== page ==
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Published November 21, 2012
Arizona Reservoir Levels(data through 10/31/12)
Data Source(s): National Water and Climate Center
Combined storage in Lakes Mead and Powell is at 53.4 percent of capacity, a slight decrease from last month (Figure 6), and 7.4 percent lower than one year ago. Declines in reservoir storage during the last year were primarily due to a La Niña event, which sent storms north of the Upper Colorado River Basin. San Carlos Reservoir and the Salt River Basin reservoir system continued to decrease, which is normal for this time of year.
In water-related news, the International Boundary and Water Commission confirmed that officials from the United States and Mexico have made a commitment to sign a new agreement on Colorado River water management (Associated Press, November 17). The addendum to the 1944 U.S.-Mexico water treaty would allow Mexico to store water in Lake Mead, provide for a pilot program of water releases to replenish Colorado River wetlands in Mexico, and allow U.S. water agencies to purchase water from Mexico.
The map gives a representation of current storage levels for reservoirs in Arizona. Reservoir locations are numbered within the blue circles on the map, corresponding to the reservoirs listed in the table. The cup next to each reservoir shows the current storage level (blue fill) as a percent of total capacity. Note that while the size of each cup varies with the size of the reservoir, these are representational and not to scale. Each cup also represents last year’s storage level (dotted line) and the 1971–2000 reservoir average (red line).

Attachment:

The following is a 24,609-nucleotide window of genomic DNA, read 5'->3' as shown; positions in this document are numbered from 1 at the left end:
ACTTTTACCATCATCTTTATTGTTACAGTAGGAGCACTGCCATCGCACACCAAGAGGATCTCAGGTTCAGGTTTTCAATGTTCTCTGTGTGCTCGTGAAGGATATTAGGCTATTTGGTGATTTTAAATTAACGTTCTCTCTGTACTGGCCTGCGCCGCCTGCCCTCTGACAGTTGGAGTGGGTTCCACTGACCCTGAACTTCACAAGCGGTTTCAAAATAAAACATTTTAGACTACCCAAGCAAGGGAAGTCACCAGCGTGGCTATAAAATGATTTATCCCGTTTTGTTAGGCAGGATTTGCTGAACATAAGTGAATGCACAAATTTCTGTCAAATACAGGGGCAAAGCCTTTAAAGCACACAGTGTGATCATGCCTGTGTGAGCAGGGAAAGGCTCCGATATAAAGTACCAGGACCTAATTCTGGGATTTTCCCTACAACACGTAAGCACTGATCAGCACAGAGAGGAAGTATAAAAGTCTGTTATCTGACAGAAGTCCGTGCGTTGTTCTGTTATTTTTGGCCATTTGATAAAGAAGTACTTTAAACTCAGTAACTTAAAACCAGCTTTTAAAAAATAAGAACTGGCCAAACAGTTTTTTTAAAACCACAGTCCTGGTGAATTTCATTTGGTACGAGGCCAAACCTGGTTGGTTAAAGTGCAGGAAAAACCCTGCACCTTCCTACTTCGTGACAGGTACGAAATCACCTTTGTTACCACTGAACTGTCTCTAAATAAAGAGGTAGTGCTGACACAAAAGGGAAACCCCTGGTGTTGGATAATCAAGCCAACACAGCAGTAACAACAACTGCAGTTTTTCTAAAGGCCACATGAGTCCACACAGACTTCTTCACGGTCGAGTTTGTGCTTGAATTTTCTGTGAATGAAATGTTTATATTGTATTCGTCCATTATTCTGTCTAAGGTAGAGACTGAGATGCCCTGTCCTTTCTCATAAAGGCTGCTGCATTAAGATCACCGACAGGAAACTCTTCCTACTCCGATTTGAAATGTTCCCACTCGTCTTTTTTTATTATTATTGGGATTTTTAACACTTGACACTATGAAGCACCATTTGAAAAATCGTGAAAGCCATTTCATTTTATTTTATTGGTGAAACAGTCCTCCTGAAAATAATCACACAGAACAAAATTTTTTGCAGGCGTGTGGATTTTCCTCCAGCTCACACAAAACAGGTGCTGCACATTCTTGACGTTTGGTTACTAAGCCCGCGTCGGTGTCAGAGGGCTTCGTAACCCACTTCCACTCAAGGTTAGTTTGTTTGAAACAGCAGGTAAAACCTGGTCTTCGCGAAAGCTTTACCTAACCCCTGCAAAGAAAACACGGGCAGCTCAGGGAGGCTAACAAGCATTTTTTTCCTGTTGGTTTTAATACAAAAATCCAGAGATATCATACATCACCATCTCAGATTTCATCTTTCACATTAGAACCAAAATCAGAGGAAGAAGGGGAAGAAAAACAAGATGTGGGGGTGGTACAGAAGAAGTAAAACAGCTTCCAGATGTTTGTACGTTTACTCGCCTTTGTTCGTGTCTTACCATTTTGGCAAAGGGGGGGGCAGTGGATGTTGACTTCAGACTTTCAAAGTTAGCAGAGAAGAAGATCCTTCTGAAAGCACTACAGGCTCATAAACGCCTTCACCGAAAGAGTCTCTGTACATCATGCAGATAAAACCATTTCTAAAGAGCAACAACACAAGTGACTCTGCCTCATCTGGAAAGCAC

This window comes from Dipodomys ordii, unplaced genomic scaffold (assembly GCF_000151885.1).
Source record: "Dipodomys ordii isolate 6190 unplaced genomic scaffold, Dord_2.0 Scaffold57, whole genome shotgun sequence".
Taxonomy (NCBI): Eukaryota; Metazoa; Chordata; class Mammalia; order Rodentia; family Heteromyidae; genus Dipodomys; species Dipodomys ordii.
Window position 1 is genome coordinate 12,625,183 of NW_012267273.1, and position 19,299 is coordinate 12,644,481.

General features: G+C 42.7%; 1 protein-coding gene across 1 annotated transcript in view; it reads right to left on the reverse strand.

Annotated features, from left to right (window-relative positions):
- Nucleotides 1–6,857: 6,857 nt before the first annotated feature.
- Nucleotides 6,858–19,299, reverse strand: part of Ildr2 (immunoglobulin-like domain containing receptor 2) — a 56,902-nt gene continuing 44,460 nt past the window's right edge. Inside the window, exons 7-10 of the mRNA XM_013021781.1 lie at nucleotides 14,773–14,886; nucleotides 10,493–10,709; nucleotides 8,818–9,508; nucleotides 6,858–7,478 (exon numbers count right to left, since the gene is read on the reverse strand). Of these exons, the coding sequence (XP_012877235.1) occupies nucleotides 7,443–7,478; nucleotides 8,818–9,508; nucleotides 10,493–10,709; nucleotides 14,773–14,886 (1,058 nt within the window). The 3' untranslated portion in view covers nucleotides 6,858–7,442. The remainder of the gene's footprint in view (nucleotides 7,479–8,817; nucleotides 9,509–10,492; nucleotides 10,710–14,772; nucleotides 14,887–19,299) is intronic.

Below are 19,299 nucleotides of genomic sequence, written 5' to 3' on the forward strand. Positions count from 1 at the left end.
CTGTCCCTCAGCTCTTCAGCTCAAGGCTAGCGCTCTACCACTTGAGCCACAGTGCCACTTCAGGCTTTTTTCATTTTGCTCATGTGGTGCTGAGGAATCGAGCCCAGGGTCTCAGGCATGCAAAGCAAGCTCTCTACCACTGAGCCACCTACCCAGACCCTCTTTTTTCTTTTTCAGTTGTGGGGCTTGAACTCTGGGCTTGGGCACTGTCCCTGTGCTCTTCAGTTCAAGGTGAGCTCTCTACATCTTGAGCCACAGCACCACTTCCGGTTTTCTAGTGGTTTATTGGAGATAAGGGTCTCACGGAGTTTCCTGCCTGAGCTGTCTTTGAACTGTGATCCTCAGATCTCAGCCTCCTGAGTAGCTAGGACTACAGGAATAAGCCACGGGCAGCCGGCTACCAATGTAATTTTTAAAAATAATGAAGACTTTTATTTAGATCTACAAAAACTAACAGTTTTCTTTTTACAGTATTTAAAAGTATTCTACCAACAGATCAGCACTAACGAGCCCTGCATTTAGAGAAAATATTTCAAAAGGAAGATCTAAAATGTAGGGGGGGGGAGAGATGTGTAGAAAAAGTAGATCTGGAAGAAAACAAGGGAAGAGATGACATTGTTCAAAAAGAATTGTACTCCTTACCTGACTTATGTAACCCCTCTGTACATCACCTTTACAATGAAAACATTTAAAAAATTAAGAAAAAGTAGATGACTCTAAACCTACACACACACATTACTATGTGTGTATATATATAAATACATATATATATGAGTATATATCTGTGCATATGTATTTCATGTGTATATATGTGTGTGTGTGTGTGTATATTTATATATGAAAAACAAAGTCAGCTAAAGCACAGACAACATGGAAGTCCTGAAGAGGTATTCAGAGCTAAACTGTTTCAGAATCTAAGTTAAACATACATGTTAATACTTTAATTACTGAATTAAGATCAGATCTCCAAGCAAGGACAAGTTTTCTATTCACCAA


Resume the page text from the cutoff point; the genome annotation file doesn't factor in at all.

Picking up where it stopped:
The table details more exactly the current capacity level (listed as a percent of maximum storage). Current and maximum storage levels are given in thousands of acre-feet for each reservoir. One acre-foot is the volume of water sufficient to cover an acre of land to a depth of 1 foot (approximately 325,851 gallons). On average, 1 acre-foot of water is enough to meet the demands of 4 people for a year. The last column of the table list an increase or decrease in storage since last month. A line indicates no change.
These data are based on reservoir reports updated monthly by the National Water and Climate Center of the U.S. Department of Agriculture’s Natural Resources Conservation Service (NRCS).
Portions of the information provided in this figure can be accessed at the NRCS website::
Southwest Climate Outlook Staff
- Michael Crimmins, UA Extension Specialist
- Stephanie Doster, Institute of the Environment Editor
- Gregg Garfin, Founding Editor, Institute of the Environment
- Zack Guido, Managing Editor, CLIMAS Associate Staff Scientist
- Nancy J. Selover, Arizona State Climatologist
- Jessica Dollin, CLIMAS Publications Assistant
- Dave Dubious, New Mexico State Climatologist
Please direct your Southwest Climate Outlook comments and suggestions to Zack Guido.
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